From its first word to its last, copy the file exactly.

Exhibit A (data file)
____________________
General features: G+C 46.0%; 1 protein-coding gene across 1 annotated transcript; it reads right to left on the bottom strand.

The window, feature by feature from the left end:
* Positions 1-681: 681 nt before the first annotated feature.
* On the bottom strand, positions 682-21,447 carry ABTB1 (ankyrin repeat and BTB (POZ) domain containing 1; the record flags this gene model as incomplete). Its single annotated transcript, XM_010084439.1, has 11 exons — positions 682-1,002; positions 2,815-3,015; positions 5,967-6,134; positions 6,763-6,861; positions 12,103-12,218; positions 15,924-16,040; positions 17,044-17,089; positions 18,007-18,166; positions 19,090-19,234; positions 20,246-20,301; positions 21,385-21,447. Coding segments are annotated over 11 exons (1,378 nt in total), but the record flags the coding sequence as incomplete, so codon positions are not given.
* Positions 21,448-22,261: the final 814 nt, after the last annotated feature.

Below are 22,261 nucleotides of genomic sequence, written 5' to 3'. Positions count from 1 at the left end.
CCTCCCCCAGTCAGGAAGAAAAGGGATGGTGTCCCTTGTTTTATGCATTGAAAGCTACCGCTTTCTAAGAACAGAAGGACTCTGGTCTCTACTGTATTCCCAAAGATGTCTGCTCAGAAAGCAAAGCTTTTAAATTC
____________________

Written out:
General features: G+C 46.0%; 1 protein-coding gene across 1 annotated transcript; it reads right to left on the bottom strand.

The window, feature by feature from the left end:
* Positions 1-681: 681 nt before the first annotated feature.
* On the bottom strand, positions 682-21,447 carry ABTB1 (ankyrin repeat and BTB (POZ) domain containing 1; the record flags this gene model as incomplete). Its single annotated transcript, XM_010084439.1, has 11 exons — positions 682-1,002; positions 2,815-3,015; positions 5,967-6,134; positions 6,763-6,861; positions 12,103-12,218; positions 15,924-16,040; positions 17,044-17,089; positions 18,007-18,166; positions 19,090-19,234; positions 20,246-20,301; positions 21,385-21,447. Coding segments are annotated over 11 exons (1,378 nt in total), but the record flags the coding sequence as incomplete, so codon positions are not given.
* Positions 21,448-22,261: the final 814 nt, after the last annotated feature.

Below are 22,261 nucleotides of genomic sequence, written 5' to 3'. Positions count from 1 at the left end.
CCTCCCCCAGTCAGGAAGAAAAGGGATGGTGTCCCTTGTTTTATGCATTGAAAGCTACCGCTTTCTAAGAACAGAAGGACTCTGGTCTCTACTGTATTCCCAAAGATGTCTGCTCAGAAAGCAAAGCTTTTAAATTC